I-75 North (Atlanta to Chattanooga)

Georgia DOT Office of Planning has initiated the I-75 North (Atlanta to Chattanooga) Corridor Study to develop a Strategic Improvement Plan along the I-75 corridor from north of Barrett Parkway in Kennesaw, Georgia to I-24 near Chattanooga, Tennessee.

I-75 South (Atlanta to Macon)

Atlanta-Athens Connectivity and Mobility Study

The Georgia DOT Office of Planning is conducting a study to evaluate and improve the transportation system in the Atlanta-Athens corridor, which encompasses portions of DeKalb, Gwinnett, Barrow, Walton, Oconee, Rockdale, Clarke, and Jackson Counties. GDOT will take a comprehensive look at the entire Atlanta-Athens Corridor, particularly focusing on travel patterns between these two metro areas, as well as various activity centers in between.


Georgia / North Carolina / Tennessee - I-3

A Brief History of the Stop I-3 Effort

I-3 Plans Stopped In Their Tracks
Posted by WaysSouth on March 19, 2012 with 2 Comments
After seven years, the legislatively required feasibility study of I-3 is completed, has been presented to Congress, and is now available for all to read at this link.
The study finds "fatal flaws" in all of the potential routes through the Southern Appalachians and eliminates all routes as infeasible except for one. That route travels west of Augusta, east of Athens and Gainesville, to Dahlonega and from there into Tennessee. Estimated costs range from $701 million to connect highways with basic two lane roads, to $4.845 billion for an interstate level highway on this route.
The study acknowledges the strong public opposition to building an additional major highway through the Southern Appalachians. Ways South supporters can be proud of their success in stopping this bad idea.

However, a glance at the map of the proposed route shows that I-3 would go right by the massive Savannah river Site (SRS) nuclear complex in South Carolina across from Augusta, Georgia and would terminate, not in Knoxville itself, but at the recently completed I-140 spur running from Maryville-Alcoa to the nuclear facilities at Oak Ridge, Tennessee.

While rarely mentioned by I-3 proponents, it is likely that this nuclear connection is a key reason why this interstate project is being proposed. The nuclear weapons complex, composed of widely dispersed sites throughout the West and the Southeast, has for years depended on transporting dangerous radioactive materials, including plutonium and tritium, on our highways. The new nuclear weapons complex being planned will have production facilities concentrated at Oak Ridge, TN, Watts Bar, TN, Savannah River Site, SC, and the Pantex facility in Amarillo, Texas.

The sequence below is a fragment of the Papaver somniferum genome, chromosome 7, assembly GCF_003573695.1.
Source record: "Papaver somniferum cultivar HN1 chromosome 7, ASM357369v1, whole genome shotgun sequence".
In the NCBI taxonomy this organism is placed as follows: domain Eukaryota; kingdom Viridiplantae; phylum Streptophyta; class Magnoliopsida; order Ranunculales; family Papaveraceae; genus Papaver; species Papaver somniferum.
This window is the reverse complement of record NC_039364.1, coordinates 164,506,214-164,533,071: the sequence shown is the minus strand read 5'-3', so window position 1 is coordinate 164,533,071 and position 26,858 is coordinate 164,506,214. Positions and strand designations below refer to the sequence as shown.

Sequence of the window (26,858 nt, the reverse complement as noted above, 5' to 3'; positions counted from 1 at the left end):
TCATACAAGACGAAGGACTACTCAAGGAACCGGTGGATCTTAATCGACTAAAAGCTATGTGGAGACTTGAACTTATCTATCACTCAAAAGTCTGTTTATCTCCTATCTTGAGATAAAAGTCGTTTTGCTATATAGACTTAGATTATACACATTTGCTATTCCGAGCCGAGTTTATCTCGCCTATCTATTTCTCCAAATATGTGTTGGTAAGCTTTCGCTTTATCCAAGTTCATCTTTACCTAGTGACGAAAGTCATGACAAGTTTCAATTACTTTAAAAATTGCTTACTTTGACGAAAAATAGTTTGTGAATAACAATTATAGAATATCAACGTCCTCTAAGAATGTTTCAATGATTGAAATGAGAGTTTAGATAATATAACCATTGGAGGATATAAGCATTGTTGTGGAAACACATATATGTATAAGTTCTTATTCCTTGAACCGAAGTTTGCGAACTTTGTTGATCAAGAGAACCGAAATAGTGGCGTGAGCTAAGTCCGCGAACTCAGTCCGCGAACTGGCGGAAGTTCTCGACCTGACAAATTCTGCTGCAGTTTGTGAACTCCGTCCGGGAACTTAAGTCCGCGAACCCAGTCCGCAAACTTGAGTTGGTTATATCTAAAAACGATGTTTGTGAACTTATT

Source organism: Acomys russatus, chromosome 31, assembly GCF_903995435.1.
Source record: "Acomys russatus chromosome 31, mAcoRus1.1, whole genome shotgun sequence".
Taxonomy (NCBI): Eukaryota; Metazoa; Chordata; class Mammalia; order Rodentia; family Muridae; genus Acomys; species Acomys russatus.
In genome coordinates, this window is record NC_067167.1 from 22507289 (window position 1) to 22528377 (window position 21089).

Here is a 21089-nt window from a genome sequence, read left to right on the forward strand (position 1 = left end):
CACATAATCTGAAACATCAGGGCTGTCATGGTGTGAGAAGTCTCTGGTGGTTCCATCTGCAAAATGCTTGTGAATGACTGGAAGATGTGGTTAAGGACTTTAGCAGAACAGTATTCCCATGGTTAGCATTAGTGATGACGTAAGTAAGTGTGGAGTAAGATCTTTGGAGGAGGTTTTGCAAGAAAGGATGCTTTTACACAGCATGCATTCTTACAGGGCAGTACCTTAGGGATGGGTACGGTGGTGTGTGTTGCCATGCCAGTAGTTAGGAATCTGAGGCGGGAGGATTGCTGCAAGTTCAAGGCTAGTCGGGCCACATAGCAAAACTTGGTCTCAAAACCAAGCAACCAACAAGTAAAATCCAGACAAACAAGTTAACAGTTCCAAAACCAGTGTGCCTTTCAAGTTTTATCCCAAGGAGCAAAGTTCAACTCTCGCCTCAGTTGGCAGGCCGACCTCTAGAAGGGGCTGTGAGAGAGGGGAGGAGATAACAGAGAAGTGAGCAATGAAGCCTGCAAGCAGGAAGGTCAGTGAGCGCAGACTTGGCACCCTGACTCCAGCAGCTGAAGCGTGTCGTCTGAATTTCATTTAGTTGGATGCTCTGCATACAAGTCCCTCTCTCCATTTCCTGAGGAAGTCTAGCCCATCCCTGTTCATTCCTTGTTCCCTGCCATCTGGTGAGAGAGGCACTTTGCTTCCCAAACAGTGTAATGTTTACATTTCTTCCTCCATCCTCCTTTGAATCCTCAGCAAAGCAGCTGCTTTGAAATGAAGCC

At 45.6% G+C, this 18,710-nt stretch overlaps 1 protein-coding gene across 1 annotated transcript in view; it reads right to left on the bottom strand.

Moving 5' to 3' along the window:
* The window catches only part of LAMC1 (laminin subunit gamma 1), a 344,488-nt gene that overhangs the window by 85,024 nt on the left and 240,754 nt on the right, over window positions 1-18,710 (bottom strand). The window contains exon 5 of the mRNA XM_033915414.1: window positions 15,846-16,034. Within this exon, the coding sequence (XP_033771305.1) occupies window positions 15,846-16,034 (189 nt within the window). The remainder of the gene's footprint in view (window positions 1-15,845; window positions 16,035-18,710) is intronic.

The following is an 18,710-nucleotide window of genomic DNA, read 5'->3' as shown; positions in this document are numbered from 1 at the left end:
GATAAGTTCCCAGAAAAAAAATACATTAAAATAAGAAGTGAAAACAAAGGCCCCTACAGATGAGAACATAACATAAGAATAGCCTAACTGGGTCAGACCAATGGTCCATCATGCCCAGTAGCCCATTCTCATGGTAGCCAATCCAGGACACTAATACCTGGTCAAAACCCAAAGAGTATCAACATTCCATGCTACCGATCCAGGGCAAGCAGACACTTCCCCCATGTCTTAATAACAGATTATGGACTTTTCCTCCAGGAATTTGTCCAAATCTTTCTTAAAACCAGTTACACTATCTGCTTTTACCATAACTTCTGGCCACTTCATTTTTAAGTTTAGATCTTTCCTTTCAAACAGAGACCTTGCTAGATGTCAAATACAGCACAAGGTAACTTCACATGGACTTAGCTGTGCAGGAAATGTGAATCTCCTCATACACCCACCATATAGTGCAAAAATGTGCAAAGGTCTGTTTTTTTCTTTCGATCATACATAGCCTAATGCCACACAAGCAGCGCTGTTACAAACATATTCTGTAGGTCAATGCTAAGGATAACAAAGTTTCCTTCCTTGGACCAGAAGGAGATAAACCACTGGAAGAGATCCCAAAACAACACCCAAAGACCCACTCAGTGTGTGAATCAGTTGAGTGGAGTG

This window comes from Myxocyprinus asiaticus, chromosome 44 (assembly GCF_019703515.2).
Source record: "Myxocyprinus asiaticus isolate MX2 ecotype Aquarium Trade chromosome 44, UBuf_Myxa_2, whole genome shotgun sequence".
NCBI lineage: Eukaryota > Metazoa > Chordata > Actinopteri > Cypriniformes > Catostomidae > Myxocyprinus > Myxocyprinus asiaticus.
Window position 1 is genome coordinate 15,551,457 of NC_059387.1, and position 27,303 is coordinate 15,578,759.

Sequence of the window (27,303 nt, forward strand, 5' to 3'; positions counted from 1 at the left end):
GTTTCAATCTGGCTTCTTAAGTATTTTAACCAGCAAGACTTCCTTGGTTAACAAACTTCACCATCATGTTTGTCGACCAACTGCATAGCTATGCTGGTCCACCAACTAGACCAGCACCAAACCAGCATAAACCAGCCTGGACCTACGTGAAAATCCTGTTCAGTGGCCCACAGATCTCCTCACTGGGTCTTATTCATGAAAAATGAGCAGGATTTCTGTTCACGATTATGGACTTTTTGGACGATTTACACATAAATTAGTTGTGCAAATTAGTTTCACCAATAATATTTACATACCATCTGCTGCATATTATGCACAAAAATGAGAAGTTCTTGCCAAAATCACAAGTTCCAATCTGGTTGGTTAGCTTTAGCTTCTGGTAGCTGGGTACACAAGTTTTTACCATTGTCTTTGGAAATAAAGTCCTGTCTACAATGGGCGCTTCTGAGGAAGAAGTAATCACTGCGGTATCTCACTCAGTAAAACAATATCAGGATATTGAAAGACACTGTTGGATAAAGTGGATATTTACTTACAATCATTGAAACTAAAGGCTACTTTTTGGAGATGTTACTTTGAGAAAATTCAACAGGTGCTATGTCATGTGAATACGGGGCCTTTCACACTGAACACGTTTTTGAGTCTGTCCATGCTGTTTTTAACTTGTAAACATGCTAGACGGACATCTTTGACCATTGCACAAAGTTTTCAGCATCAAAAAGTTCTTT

Currently there is a large amount of nuclear material shipped between Oak Ridge and the Savannah River Site (see And the nuclear power industry, having no solution to the problem of providing safe long-term storage for reactor wastes, seems to just want to move them around.

Problems with the dump which has been proposed for Yucca Mountain, Nevada, mean that the Savannah River Site may also soon be on the receiving end of large amounts of radioactive waste. The guidelines for routing I-3 as proposed by Rep. Charlie Norwood call for the new interstate to run as "a direct, Savannah to Knoxville Interstate. That's not Statesboro to Anderson, or Savannah to Gainesville - but Savannah, Augusta, and Knoxville tied together in as straight a line as practical." That is to the west side of Knoxville (i.e. Oak Ridge). Isn't it obvious that Interstate 3 would be a very busy radioactive highway?


from: Smart Choices, Less Traffic: The 50 Best and Worst Transportation Projects In the United States, Sierra Club Beyond Oil Campaign, November 2012

Interstate 3 is a proposed highway linking Savannah, GA and Knoxville TN. The highway was originally proposed in 2004. I-3 would traverse mountains in Georgia, North Carolina, and Tennessee, threatening four National Forests and the Great Smoky Mountains National Park. The route would cut through the heart of the wild country near Brasstown Bald, Georgia's highest peak. The pristine Upper Chattahoochee River would be subjected to increased pollution from highway runoff as would the whole Chattahoochee National Park. The proposed I-3 is a great example of superfluous highway-building: a shorter interstate highway route from Savannah to Knoxville already exists. Despite opposition by local groups, including Sierra Club Chapters in three states, the planning committee completed a study of proposed routes in late 2011.


Foothill Freeway - Columbus, Macon, Augusta - part might be future I-14